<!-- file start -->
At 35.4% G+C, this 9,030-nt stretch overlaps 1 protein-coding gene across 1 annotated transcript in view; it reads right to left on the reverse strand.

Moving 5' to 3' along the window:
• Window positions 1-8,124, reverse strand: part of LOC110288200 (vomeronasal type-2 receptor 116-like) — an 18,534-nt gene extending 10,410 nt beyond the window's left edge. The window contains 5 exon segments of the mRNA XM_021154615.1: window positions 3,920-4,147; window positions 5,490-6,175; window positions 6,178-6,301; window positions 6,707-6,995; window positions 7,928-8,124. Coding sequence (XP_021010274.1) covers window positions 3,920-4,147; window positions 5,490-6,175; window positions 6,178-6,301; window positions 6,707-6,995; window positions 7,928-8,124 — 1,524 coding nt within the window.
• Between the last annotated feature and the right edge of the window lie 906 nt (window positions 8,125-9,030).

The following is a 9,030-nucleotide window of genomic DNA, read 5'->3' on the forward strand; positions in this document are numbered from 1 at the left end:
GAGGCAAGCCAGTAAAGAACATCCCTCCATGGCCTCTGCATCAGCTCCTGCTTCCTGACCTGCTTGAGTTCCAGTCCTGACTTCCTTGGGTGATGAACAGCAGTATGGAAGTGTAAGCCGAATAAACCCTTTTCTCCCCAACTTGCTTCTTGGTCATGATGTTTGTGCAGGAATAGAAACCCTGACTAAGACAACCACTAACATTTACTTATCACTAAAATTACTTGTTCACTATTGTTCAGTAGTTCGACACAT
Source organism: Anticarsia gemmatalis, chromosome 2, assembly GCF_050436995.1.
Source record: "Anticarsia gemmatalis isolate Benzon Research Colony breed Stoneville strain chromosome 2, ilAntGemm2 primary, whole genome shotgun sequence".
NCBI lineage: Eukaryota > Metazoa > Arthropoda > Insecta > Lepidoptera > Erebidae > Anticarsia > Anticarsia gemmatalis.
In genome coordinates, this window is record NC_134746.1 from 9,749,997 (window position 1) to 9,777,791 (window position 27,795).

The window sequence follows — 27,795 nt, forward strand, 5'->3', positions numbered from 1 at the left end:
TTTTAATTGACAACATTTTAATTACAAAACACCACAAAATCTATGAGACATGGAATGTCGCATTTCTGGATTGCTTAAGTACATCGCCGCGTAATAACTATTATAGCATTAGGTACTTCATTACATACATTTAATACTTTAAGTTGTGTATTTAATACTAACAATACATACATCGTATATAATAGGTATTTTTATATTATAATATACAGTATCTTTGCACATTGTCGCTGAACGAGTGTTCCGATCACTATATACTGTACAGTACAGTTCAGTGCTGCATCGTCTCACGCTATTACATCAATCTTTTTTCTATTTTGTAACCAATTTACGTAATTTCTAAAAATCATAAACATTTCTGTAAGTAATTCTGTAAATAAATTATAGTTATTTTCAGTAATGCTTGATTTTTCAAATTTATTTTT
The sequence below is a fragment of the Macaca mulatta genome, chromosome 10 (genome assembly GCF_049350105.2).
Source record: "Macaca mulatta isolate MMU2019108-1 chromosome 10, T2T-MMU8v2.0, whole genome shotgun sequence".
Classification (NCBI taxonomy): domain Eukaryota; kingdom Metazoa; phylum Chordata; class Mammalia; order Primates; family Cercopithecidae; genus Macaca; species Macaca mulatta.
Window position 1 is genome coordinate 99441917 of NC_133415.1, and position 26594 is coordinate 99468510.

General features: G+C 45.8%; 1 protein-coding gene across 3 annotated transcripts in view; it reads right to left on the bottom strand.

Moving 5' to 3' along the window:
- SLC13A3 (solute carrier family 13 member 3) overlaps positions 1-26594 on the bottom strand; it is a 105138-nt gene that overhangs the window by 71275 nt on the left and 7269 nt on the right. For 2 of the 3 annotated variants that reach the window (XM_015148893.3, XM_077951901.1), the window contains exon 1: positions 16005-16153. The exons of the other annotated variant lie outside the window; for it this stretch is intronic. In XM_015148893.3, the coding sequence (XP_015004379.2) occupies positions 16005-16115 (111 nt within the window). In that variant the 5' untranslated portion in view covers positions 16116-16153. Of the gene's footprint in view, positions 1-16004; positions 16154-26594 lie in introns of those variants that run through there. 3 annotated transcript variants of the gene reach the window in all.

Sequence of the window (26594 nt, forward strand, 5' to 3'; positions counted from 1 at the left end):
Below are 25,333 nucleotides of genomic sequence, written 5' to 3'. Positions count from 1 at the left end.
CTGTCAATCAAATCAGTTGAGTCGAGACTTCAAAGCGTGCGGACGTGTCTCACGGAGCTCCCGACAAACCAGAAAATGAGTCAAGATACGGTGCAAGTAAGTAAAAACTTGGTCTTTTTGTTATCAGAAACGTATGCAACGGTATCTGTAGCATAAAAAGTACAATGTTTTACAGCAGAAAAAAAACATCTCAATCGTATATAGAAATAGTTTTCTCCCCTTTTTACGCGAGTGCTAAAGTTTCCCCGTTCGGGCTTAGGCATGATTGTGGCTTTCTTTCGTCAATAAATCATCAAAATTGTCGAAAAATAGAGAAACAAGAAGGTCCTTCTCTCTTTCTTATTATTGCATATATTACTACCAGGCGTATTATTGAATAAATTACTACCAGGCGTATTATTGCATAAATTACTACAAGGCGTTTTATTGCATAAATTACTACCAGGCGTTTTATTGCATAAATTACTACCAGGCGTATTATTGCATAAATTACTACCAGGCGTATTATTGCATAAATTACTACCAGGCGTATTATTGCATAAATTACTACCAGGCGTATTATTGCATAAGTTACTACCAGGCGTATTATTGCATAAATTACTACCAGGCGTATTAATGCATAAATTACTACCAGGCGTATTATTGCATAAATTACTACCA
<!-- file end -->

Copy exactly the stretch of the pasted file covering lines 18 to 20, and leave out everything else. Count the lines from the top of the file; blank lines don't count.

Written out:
Moving 5' to 3' along the window:
- SLC13A3 (solute carrier family 13 member 3) overlaps positions 1-26594 on the bottom strand; it is a 105138-nt gene that overhangs the window by 71275 nt on the left and 7269 nt on the right. For 2 of the 3 annotated variants that reach the window (XM_015148893.3, XM_077951901.1), the window contains exon 1: positions 16005-16153. The exons of the other annotated variant lie outside the window; for it this stretch is intronic. In XM_015148893.3, the coding sequence (XP_015004379.2) occupies positions 16005-16115 (111 nt within the window). In that variant the 5' untranslated portion in view covers positions 16116-16153. Of the gene's footprint in view, positions 1-16004; positions 16154-26594 lie in introns of those variants that run through there. 3 annotated transcript variants of the gene reach the window in all.

Sequence of the window (26594 nt, forward strand, 5' to 3'; positions counted from 1 at the left end):